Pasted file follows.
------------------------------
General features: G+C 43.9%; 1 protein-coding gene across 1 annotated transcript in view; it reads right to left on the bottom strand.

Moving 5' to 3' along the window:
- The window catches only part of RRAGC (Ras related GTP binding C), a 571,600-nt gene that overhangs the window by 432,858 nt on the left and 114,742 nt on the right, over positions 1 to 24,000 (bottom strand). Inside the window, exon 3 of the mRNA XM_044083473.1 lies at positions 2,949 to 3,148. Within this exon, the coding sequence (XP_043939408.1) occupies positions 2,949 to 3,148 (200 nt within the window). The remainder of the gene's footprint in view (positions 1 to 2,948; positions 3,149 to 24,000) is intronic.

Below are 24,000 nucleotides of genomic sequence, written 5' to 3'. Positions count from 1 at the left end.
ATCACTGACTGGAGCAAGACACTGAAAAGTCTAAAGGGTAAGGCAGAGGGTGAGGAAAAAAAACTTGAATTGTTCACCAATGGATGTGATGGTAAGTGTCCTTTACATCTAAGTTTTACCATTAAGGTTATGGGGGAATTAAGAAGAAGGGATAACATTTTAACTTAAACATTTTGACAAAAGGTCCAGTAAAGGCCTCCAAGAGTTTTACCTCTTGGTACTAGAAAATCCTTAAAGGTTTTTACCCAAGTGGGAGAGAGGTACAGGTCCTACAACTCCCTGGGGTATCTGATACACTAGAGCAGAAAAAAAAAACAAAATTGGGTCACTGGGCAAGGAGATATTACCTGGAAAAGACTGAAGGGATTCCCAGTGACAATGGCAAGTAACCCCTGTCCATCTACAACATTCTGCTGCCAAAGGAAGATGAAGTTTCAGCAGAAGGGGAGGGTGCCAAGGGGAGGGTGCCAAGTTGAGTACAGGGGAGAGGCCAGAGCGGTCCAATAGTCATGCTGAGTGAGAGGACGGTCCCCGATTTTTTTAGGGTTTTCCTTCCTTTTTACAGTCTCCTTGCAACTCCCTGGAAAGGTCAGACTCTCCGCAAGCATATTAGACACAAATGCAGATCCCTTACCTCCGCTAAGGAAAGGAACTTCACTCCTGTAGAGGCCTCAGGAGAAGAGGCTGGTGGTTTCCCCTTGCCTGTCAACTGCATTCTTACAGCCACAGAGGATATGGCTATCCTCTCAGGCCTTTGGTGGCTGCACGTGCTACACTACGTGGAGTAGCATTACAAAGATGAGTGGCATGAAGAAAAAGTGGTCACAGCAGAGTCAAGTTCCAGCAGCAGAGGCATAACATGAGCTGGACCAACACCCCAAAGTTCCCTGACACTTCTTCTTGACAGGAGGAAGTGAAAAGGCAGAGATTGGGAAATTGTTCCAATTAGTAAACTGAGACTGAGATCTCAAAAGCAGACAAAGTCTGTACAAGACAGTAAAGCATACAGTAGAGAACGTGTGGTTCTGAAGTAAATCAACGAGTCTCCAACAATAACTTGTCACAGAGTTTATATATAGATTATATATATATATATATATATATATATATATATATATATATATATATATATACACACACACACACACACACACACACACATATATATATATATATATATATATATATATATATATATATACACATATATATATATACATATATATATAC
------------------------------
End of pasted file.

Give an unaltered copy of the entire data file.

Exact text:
General features: G+C 43.9%; 1 protein-coding gene across 1 annotated transcript in view; it reads right to left on the bottom strand.

Moving 5' to 3' along the window:
- The window catches only part of RRAGC (Ras related GTP binding C), a 571,600-nt gene that overhangs the window by 432,858 nt on the left and 114,742 nt on the right, over positions 1 to 24,000 (bottom strand). Inside the window, exon 3 of the mRNA XM_044083473.1 lies at positions 2,949 to 3,148. Within this exon, the coding sequence (XP_043939408.1) occupies positions 2,949 to 3,148 (200 nt within the window). The remainder of the gene's footprint in view (positions 1 to 2,948; positions 3,149 to 24,000) is intronic.

Below are 24,000 nucleotides of genomic sequence, written 5' to 3'. Positions count from 1 at the left end.
ATCACTGACTGGAGCAAGACACTGAAAAGTCTAAAGGGTAAGGCAGAGGGTGAGGAAAAAAAACTTGAATTGTTCACCAATGGATGTGATGGTAAGTGTCCTTTACATCTAAGTTTTACCATTAAGGTTATGGGGGAATTAAGAAGAAGGGATAACATTTTAACTTAAACATTTTGACAAAAGGTCCAGTAAAGGCCTCCAAGAGTTTTACCTCTTGGTACTAGAAAATCCTTAAAGGTTTTTACCCAAGTGGGAGAGAGGTACAGGTCCTACAACTCCCTGGGGTATCTGATACACTAGAGCAGAAAAAAAAAACAAAATTGGGTCACTGGGCAAGGAGATATTACCTGGAAAAGACTGAAGGGATTCCCAGTGACAATGGCAAGTAACCCCTGTCCATCTACAACATTCTGCTGCCAAAGGAAGATGAAGTTTCAGCAGAAGGGGAGGGTGCCAAGGGGAGGGTGCCAAGTTGAGTACAGGGGAGAGGCCAGAGCGGTCCAATAGTCATGCTGAGTGAGAGGACGGTCCCCGATTTTTTTAGGGTTTTCCTTCCTTTTTACAGTCTCCTTGCAACTCCCTGGAAAGGTCAGACTCTCCGCAAGCATATTAGACACAAATGCAGATCCCTTACCTCCGCTAAGGAAAGGAACTTCACTCCTGTAGAGGCCTCAGGAGAAGAGGCTGGTGGTTTCCCCTTGCCTGTCAACTGCATTCTTACAGCCACAGAGGATATGGCTATCCTCTCAGGCCTTTGGTGGCTGCACGTGCTACACTACGTGGAGTAGCATTACAAAGATGAGTGGCATGAAGAAAAAGTGGTCACAGCAGAGTCAAGTTCCAGCAGCAGAGGCATAACATGAGCTGGACCAACACCCCAAAGTTCCCTGACACTTCTTCTTGACAGGAGGAAGTGAAAAGGCAGAGATTGGGAAATTGTTCCAATTAGTAAACTGAGACTGAGATCTCAAAAGCAGACAAAGTCTGTACAAGACAGTAAAGCATACAGTAGAGAACGTGTGGTTCTGAAGTAAATCAACGAGTCTCCAACAATAACTTGTCACAGAGTTTATATATAGATTATATATATATATATATATATATATATATATATATATATATATATATATATACACACACACACACACACACACACACACATATATATATATATATATATATATATATATATATATATATACACATATATATATATACATATATATATAC